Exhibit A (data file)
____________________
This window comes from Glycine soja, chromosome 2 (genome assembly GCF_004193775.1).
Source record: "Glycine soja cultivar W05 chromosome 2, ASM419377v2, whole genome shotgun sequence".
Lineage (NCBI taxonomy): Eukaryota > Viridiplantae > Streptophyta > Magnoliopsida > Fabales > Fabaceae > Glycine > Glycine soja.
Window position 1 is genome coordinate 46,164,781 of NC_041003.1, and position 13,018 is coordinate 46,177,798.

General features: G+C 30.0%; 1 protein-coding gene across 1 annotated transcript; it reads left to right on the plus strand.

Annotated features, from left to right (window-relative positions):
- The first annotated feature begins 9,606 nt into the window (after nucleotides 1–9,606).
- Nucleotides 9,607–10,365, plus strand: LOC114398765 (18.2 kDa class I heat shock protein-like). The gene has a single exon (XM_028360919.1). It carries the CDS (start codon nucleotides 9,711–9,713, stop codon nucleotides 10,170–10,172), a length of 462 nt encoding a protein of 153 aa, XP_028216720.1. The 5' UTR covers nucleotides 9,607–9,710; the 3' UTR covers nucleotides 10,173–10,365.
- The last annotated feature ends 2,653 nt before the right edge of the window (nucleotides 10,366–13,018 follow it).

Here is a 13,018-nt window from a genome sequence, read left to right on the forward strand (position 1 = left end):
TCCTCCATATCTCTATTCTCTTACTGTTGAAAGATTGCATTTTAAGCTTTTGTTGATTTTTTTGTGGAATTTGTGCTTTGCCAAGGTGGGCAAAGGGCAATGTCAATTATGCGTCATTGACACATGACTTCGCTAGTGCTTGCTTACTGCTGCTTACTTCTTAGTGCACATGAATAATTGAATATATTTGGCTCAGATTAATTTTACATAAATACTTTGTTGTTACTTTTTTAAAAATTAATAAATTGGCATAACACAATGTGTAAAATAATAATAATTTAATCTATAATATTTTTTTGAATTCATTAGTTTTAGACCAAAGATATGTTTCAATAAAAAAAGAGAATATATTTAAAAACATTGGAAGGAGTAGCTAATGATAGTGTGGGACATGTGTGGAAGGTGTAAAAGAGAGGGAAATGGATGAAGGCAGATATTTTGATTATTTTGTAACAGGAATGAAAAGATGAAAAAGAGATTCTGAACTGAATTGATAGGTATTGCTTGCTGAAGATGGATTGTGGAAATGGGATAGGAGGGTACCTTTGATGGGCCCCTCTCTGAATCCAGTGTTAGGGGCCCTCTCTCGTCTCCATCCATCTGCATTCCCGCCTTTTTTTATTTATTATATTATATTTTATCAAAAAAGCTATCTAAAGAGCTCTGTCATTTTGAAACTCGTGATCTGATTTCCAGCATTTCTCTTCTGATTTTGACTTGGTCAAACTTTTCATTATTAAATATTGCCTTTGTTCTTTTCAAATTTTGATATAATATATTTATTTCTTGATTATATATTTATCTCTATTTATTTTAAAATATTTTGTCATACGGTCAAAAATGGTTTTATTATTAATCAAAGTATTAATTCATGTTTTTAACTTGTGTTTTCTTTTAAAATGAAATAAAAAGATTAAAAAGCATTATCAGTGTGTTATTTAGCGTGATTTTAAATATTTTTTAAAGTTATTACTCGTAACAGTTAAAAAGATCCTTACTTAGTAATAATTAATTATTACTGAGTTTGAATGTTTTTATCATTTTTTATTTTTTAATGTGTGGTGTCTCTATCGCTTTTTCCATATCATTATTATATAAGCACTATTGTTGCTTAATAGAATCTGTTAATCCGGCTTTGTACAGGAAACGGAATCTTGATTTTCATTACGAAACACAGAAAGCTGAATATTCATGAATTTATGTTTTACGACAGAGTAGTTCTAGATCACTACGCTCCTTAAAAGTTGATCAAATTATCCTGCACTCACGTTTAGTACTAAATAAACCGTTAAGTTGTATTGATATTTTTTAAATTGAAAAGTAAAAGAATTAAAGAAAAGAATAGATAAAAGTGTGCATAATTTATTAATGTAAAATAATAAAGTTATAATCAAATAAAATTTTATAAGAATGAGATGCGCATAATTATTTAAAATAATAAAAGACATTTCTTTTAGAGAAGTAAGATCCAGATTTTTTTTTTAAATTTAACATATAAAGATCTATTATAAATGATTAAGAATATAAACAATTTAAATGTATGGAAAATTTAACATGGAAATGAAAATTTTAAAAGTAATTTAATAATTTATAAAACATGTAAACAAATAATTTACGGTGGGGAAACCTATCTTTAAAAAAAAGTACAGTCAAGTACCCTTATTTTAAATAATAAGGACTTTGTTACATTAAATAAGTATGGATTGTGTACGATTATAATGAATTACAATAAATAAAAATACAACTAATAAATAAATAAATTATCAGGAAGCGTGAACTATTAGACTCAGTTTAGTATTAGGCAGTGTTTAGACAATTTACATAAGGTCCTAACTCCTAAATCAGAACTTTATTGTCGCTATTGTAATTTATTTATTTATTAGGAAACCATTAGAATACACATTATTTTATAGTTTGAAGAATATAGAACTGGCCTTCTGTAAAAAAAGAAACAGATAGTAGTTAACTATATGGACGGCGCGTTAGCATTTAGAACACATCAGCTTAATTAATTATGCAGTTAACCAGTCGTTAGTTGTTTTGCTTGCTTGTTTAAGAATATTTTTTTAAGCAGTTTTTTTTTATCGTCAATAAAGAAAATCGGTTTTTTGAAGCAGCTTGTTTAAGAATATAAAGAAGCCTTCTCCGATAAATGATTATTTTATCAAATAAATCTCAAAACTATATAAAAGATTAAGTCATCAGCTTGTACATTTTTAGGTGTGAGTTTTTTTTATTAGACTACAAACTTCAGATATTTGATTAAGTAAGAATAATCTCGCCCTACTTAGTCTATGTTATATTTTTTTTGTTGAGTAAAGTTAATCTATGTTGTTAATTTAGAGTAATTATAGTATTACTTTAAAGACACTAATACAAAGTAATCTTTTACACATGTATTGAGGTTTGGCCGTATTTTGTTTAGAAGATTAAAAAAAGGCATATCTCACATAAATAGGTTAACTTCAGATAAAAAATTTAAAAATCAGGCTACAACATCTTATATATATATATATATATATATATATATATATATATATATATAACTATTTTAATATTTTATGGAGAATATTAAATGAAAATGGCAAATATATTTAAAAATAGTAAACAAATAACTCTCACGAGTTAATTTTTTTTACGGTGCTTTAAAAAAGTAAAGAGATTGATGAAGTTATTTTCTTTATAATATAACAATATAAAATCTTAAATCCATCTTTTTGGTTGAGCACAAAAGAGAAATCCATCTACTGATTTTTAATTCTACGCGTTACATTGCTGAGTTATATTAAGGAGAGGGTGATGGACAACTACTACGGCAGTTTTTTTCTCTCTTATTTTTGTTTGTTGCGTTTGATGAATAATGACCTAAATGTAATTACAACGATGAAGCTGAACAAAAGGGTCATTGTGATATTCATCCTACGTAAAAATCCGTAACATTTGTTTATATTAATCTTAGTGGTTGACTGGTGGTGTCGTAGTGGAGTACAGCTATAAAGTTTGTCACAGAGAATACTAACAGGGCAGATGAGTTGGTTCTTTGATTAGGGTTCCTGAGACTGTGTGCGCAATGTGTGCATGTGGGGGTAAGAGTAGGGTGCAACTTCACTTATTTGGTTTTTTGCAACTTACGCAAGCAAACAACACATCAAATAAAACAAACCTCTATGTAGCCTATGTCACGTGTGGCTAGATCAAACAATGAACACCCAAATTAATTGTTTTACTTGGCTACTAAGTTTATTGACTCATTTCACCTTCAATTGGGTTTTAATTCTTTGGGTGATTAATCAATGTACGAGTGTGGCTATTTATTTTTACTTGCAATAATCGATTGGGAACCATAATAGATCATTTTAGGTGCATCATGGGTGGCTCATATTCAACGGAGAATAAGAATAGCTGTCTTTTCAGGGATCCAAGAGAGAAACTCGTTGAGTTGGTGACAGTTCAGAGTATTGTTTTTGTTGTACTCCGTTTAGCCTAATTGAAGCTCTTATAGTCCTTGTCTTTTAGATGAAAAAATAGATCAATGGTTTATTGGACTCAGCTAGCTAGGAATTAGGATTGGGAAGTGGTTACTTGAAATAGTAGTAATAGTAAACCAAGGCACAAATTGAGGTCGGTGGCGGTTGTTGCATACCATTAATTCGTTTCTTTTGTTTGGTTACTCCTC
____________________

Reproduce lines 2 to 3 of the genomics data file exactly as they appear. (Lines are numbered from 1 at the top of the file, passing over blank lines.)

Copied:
Source record: "Glycine soja cultivar W05 chromosome 2, ASM419377v2, whole genome shotgun sequence".
Lineage (NCBI taxonomy): Eukaryota > Viridiplantae > Streptophyta > Magnoliopsida > Fabales > Fabaceae > Glycine > Glycine soja.